In 2012, three out of every 10 teachers decided to leave Paris. In 2013, more than one-third of teachers moved to another school or left the profession. And last school year, more than half the staff was new. In a drastic reversal, this school year nearly three-quarters of the staff returned.
The district has proposed creating a broader system for hard-to-fill positions in district schools. But that has been put on hold, Munn said.
Research has shown that paying teachers more money to stay at schools with difficult working conditions largely hasn’t worked.
“These types of incremental bonuses or raises are not sufficient,” said Kate Walsh, president of the National Council on Teacher Quality, which tracks issues such as teacher pay. “They’re a well-meaning gesture. But they’re not effective.”
Nichols said other issues contribute to a teacher’s decision to leave the classroom.
“Money is nice, money is great,” Nichols said. “But the retention issue is deeper than pay. It’s about having a leader in the building, having a team teacher working together, about feeling supported, and having the resources to meet the needs of the students in their building.”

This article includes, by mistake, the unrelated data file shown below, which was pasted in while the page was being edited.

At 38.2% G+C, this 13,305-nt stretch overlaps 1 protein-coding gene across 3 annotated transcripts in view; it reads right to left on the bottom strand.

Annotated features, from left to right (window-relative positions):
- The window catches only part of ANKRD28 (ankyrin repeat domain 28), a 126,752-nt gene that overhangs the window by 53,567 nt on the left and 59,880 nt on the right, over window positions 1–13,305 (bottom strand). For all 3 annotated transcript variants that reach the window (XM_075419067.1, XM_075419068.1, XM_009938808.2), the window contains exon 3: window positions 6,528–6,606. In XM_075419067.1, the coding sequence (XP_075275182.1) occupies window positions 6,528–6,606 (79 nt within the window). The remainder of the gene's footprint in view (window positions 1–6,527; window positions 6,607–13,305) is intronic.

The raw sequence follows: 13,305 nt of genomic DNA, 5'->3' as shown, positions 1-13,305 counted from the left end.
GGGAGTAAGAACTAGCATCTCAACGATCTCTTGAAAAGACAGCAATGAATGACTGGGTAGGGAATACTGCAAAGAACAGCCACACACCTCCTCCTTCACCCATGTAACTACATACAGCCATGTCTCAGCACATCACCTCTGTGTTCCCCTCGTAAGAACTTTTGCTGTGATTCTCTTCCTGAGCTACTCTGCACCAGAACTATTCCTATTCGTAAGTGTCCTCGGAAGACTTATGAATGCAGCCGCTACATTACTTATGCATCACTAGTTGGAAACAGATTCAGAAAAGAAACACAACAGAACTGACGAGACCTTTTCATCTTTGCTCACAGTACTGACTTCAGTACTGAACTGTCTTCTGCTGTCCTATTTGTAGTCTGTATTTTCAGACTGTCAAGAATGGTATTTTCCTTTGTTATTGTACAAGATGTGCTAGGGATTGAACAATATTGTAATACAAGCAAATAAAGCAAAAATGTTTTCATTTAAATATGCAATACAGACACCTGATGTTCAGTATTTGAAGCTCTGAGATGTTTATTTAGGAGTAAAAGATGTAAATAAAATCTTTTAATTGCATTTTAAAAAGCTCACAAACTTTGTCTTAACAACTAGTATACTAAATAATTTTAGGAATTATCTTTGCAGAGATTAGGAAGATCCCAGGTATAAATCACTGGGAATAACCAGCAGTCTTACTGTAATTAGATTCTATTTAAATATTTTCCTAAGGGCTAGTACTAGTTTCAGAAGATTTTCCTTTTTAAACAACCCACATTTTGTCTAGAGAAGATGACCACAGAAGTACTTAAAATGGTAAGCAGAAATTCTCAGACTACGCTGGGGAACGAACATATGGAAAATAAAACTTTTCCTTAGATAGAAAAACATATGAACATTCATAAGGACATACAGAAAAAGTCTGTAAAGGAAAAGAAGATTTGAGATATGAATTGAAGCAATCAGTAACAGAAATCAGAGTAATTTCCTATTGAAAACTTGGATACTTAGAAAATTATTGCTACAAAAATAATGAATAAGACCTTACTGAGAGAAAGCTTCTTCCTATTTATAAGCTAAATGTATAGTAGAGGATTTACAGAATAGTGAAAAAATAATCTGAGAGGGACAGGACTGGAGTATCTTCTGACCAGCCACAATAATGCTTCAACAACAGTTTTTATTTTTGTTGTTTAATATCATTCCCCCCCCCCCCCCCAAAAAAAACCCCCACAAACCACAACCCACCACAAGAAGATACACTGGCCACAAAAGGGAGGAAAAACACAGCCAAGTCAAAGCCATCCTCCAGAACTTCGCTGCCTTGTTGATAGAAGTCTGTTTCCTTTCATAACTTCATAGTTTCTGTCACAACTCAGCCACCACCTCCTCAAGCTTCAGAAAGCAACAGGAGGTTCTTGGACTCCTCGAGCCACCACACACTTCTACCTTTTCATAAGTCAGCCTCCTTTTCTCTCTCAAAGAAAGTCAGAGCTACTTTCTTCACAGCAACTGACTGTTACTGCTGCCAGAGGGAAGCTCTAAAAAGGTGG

“I would say nobody, including myself, believes increasing pay by itself is effective,” he said. “It’s in combination with other things you’re doing.”
Other efforts at Paris include a new principal and assistant principal, and more teacher training. The district is also considering including Paris in an effort to free schools from some local and state red-tape.
“I think [the stipend] is probably going to prove an added expense for the district that isn’t going to pay off in higher retention,” Walsh said. “The other things they’re doing there is going to be a larger factor.”
The total for the stipends is about $40,000, according to district documents.
Chalkbeat Colorado made more than a dozen interview requests in person and electronically with teachers at Paris.
Only one, who asked to be identified only as K.C., agreed to speak briefly after school Friday.
“I think we should pay teachers like we pay baseball players,” he said. “If they’re good, pay them more.”
Munn stressed the Paris retention program is not a step toward creating a pay-for-performance model in Aurora.
The state’s three largest school systems — Denver, Jefferson County and Douglas County — all have some variation of a pay-for-performance model. The Harrison School District near Colorado Springs is also considered a national pioneer for linking teacher pay to evaluation ratings.
And under Colorado law, this is the first school year that teachers could lose their non-probationary status if they receive low back-to-back ratings.
But national research on whether linking pay to student outcomes is an effective strategy for better test scores remains mixed.
“If you give teachers more money, they’ll work harder than they already are: That is a false premise,” Nichols said. “Teachers are always working hard — harder than they ever have. What we need to do is pay teachers well to begin with.”